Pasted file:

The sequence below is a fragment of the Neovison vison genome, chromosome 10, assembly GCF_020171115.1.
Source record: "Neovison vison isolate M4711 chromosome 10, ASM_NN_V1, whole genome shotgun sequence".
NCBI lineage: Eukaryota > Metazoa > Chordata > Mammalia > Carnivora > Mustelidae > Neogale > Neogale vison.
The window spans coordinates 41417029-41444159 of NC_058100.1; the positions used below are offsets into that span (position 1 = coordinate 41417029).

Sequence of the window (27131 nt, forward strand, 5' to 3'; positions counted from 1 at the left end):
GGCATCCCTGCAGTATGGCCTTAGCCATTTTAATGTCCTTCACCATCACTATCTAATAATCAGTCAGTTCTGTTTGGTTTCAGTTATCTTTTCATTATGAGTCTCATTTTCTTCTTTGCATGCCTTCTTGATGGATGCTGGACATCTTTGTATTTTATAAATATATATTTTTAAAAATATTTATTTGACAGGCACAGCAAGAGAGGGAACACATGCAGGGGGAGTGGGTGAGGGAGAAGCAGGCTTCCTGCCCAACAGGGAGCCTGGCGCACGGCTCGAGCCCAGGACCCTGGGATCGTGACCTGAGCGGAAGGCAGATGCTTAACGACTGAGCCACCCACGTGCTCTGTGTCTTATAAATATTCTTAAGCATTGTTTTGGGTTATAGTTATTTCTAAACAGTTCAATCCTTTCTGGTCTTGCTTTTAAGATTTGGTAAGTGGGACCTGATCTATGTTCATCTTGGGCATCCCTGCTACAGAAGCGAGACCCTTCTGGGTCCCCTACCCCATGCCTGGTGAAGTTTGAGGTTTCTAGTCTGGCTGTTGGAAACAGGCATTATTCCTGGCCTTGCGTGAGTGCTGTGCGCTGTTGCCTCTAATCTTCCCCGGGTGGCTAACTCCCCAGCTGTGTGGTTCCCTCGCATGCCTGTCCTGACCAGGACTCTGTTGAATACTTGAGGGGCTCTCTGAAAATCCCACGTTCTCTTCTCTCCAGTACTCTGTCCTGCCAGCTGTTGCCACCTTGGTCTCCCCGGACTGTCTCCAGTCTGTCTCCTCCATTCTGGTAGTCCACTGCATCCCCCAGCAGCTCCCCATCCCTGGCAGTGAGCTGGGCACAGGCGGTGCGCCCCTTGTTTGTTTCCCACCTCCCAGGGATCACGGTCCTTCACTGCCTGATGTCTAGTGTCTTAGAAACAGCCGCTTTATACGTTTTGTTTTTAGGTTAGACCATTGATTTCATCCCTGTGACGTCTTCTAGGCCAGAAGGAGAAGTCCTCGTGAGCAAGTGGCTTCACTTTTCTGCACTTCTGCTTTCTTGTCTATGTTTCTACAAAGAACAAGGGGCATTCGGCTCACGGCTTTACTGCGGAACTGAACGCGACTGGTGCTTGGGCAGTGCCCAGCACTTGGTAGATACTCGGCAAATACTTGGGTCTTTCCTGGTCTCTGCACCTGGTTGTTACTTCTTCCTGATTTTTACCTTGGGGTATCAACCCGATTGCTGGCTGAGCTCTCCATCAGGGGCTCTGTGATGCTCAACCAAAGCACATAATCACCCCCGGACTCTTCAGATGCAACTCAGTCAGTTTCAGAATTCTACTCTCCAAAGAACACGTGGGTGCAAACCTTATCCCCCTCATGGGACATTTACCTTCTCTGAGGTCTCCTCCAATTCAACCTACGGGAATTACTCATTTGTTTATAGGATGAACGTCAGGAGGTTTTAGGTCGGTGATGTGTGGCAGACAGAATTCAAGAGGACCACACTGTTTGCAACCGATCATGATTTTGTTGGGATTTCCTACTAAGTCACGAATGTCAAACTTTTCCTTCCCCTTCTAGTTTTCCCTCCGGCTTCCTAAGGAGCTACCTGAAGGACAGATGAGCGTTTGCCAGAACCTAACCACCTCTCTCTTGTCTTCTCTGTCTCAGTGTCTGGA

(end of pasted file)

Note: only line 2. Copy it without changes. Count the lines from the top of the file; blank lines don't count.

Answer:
Source record: "Neovison vison isolate M4711 chromosome 10, ASM_NN_V1, whole genome shotgun sequence".